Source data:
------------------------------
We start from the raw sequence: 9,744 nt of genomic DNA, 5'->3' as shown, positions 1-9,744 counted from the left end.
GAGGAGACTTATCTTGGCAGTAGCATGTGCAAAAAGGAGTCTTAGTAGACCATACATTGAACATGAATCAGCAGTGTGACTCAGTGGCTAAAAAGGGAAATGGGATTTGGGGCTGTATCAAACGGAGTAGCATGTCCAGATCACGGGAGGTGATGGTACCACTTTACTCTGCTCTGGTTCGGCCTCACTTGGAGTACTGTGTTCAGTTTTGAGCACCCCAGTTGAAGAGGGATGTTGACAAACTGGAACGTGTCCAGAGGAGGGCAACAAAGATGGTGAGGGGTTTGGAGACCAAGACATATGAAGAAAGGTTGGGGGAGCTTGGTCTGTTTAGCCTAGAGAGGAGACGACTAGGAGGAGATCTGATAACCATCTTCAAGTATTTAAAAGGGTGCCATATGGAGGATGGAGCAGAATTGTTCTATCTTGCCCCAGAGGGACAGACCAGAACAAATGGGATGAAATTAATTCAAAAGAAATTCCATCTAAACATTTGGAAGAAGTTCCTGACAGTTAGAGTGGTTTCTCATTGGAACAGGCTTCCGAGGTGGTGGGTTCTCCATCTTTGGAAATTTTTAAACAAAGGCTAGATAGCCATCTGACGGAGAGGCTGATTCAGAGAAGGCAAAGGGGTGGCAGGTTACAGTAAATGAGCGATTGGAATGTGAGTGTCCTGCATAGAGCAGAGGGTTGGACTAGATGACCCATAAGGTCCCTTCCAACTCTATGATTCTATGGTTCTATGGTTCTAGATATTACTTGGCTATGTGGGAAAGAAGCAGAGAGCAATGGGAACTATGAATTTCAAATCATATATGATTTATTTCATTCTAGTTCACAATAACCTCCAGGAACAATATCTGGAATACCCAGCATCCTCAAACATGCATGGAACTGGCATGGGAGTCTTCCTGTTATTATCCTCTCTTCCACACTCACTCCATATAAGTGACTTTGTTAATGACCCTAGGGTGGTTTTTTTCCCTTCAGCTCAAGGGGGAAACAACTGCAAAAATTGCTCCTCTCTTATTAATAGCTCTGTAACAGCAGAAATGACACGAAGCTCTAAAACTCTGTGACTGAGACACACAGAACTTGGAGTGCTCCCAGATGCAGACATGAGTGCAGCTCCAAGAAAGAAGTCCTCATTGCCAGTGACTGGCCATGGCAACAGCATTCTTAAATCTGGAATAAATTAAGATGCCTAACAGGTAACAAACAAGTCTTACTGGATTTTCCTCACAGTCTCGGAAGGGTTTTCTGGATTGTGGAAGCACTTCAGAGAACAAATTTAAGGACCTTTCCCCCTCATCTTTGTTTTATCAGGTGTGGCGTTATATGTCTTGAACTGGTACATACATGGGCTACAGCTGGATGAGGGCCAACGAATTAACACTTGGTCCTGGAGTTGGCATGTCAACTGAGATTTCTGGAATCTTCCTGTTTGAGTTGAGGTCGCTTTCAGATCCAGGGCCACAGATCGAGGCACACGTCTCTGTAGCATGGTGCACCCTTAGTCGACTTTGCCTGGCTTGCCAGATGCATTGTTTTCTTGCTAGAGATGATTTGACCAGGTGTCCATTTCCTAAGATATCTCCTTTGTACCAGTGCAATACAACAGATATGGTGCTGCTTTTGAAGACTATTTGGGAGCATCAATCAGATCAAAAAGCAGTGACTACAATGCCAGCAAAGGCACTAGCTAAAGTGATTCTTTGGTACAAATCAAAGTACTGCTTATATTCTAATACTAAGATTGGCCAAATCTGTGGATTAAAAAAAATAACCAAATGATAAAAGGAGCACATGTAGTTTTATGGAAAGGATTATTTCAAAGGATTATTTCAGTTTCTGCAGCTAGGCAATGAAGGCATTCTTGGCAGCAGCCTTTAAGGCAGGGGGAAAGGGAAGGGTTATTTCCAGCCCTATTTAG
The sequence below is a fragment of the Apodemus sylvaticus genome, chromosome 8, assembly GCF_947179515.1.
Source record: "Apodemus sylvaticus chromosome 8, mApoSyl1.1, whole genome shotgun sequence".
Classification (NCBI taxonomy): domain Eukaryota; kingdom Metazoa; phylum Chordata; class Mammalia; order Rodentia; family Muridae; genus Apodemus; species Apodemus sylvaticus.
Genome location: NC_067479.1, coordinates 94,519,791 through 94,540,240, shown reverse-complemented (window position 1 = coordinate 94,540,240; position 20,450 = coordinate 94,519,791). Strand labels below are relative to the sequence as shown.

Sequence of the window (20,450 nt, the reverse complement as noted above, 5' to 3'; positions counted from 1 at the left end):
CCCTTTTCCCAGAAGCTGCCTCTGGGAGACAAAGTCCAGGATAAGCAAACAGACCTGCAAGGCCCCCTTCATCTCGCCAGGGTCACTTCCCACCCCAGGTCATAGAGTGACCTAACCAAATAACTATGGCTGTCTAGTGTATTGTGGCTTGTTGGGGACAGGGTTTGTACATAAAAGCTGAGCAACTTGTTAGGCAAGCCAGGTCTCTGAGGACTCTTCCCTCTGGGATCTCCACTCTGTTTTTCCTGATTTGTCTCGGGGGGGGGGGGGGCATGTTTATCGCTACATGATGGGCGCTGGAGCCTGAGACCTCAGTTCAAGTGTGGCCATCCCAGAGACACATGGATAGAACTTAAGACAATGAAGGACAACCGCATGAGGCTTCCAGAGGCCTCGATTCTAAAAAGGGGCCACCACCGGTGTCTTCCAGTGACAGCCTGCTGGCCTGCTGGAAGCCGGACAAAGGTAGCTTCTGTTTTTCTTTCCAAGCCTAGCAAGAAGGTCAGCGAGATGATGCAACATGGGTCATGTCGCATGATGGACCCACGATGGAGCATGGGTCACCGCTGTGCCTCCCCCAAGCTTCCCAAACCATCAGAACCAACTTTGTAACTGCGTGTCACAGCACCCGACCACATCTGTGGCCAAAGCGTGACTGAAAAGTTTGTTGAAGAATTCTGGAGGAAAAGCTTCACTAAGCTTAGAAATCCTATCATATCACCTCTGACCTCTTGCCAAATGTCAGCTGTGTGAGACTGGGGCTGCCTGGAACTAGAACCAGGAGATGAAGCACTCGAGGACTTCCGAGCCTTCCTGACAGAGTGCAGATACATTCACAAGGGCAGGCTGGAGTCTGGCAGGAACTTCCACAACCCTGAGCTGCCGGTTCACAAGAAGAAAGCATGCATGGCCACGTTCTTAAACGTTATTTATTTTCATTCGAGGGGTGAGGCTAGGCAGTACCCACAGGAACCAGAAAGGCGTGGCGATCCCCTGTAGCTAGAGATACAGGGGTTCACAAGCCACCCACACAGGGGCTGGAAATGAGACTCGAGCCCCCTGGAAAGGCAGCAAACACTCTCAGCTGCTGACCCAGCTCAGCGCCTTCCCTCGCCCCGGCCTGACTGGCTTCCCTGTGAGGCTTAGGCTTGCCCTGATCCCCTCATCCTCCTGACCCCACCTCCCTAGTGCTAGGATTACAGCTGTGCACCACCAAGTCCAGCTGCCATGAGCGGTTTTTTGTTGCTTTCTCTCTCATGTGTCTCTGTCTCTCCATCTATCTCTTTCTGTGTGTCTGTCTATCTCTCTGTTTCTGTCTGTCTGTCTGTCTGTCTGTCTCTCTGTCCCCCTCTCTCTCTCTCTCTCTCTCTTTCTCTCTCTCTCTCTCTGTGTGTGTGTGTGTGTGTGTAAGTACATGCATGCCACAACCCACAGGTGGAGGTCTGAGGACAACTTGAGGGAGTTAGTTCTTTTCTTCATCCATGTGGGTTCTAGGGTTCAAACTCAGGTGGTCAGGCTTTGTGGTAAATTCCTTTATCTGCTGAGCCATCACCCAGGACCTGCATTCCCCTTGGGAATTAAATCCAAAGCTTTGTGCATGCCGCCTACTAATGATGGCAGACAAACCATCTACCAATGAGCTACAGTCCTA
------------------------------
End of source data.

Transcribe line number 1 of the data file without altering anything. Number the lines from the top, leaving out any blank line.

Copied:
We start from the raw sequence: 9,744 nt of genomic DNA, 5'->3' as shown, positions 1-9,744 counted from the left end.